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Alberto Giacometti was one of the great painter-sculptors of the twentieth century, explains Tate Modern Director Frances Morris. Celebrated as a sculptor, painter and draughtsman, Giacometti’s distinctive elongated figures are some of the most instantly recognisable works of modern art.

Today marks the 144th anniversary of the start of the Paris Commune. The great worker-lead 72 day insurrection transformed Parisian society into an autonomous commune according to the principles of cooperation and association. Although its existence was short, ultimately succumbing to the brutal suppression at the hands of the French government after a week-long battle in the streets of Paris, the effects of the Paris Commune rippled across the globe. The Commune profoundly influenced some of the greatest social and political thinkers of the 19th century, particularly Marx, Kropotkin and William Morris, and remains a pivotal influence for contemporary struggles.

ICP celebrates the long and storied life of renowned photo editor John G. Morris, who passed away on July 28, 2017 at the age of 100. John dedicated his life to presenting important photographic stories to the public. Among the many images he helped shepherd to print were Robert Capa’s photographs from D-Day, published in “Life” in the first issue following the invasion on June 6, 1944. These images helped turn public support for the American entrance into World War II.

Though he rarely used a camera himself, he shot 14 rolls of black-and-white film over the four weeks he spent in France accompanying photographers, including Capa, during World War II. His images were displayed at ICP in 2015 in the exhibition “Somewhere in France: John G. Morris and the Summer of 1944.”

Morris received the Légion d’Honneur from the French government in 2009 and we were proud to present him with the Infinity Award for Lifetime Achievement in 2010.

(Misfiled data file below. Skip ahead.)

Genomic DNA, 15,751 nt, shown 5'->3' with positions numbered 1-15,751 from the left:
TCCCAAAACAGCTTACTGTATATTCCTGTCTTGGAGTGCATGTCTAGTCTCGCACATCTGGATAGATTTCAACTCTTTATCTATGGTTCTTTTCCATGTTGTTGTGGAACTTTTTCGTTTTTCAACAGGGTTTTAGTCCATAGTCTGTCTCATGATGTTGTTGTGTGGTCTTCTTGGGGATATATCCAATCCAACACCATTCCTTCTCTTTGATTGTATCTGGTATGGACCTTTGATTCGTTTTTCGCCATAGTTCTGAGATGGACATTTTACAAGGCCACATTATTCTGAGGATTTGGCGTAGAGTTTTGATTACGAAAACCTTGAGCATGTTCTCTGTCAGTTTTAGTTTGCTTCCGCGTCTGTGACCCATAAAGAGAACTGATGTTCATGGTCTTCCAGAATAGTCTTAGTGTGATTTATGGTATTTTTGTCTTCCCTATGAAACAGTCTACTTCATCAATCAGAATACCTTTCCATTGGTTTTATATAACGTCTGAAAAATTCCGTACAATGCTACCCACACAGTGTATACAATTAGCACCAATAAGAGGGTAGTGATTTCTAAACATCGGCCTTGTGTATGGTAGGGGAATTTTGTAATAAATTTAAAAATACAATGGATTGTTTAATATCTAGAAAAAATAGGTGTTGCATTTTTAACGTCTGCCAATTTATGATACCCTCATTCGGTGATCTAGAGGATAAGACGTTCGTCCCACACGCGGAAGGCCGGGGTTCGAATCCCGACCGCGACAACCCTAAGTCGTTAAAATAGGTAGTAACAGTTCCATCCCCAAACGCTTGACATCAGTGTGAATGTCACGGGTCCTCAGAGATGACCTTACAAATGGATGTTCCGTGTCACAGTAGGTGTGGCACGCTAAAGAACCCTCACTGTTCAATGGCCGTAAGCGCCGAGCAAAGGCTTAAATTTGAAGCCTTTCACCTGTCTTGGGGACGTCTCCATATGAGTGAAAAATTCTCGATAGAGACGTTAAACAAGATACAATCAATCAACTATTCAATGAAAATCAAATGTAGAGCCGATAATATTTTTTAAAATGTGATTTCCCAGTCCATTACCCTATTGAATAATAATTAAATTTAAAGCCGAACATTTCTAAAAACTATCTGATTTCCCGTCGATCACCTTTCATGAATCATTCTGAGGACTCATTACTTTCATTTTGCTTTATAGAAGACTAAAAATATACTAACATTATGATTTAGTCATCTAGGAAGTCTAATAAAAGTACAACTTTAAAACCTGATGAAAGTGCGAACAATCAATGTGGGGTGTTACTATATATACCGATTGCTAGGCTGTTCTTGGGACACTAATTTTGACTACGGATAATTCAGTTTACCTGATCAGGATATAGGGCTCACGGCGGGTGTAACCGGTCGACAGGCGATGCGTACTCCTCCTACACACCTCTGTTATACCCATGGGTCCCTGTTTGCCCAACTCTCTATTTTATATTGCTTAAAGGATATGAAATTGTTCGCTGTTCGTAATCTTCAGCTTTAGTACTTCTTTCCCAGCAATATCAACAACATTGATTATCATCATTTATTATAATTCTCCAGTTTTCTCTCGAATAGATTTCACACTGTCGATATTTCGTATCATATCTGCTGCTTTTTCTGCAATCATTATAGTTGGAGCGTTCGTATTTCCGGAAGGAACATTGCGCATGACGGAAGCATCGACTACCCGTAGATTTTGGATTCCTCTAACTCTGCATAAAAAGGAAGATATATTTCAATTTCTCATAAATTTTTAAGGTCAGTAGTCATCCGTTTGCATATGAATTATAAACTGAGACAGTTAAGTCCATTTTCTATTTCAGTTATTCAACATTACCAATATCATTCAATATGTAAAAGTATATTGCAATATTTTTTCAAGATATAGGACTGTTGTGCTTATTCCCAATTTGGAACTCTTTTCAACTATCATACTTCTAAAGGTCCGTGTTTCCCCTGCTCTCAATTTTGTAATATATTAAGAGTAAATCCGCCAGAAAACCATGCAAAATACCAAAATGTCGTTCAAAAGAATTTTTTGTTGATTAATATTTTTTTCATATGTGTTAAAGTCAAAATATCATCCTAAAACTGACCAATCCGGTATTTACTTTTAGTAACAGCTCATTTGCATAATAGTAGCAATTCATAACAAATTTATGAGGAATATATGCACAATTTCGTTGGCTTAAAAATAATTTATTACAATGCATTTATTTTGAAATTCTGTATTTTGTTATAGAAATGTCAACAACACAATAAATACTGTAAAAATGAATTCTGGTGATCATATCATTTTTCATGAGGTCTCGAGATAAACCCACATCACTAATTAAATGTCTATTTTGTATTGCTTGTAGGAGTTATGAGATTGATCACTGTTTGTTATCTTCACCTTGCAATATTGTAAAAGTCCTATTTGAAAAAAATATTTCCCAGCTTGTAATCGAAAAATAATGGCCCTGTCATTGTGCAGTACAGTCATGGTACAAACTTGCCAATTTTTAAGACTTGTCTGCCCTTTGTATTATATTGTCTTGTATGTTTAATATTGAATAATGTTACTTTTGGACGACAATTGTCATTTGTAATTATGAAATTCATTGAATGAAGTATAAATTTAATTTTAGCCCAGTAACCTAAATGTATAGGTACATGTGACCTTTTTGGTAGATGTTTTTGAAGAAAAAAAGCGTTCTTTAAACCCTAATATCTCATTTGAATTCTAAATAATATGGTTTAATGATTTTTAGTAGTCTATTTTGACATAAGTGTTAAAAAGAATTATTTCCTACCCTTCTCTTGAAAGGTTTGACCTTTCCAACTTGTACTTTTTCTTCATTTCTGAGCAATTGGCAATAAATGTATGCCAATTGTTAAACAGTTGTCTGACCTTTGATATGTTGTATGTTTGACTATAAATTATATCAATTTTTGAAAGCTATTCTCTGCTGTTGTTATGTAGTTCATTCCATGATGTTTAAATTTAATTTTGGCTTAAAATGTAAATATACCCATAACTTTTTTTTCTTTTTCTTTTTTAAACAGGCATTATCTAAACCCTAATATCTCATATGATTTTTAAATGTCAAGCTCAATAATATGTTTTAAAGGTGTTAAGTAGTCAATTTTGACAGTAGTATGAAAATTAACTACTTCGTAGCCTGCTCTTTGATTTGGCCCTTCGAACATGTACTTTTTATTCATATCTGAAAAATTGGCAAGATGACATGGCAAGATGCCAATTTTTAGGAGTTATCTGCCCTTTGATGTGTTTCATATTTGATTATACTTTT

📷 Mudra László [John G. Morris attends the opening of “Capa in Color” at the Robert Capa Contemporary Photography Center in Budapest, Hungary], 2015

anonymous asked:

do you know anything about what paine was like with the monroes when they were in france? i'm assuming his brief friendship with napoleon was largely because of them! and, if possible, could you find out if the monroes being slave owners was a strain on their relationship, if they in fact had a good one?

The Monroes being slaves was not a strain on their relationship what so ever because both parties grew up around slavery and inherited slaves when their fathers died. 

The Monroes and Thomas Paine is a rather cool story, it has nothing to do with Napoleon Bonaparte however because they housed Paine during their first time in France from 1794-1797, they didn’t get into Napoleon’s circle until their second visit in 1803-1808. It was after James Monroe’s arrival in France that he addressed the National Convention, receiving a standing applause for his speech celebrating republicanism. He experienced several early diplomatic successes, including the protection of U.S. trade from French attacks and used his good influence on the French to win the release of Thomas Paine and Adrienne de La Fayette.

Thomas Paine was arrested in 1793 after publishing his antiroyalty book The Rights of Man and for his strict opposition to the death penalty which he vocally spoke about. He also began writing a provocative new book, The Age of Reason, which promoted the notion that God did not influence the actions of people and that science and rationality would prevail over religion and superstition. Autumn of 1793, he was arrested and taken to Luxembourg Prison. In prison, he continued to work on The Age of Reason. There is one such event that befell him while in prison, nearly taking his head:

“A chalk-mark used to be put on the dungeon door of each prisoner who was picked out for execution. The door of Paine’s cell swung open, so that when the marker passed along in the performance of his gruesome task he chalked the back of the door. Shortly after, Paine closed the door, so that the mark was inside and could not be seen. When the headsmen came in search of their victims, they saw no such mark on Paine’s door and so he escaped the guillotine.”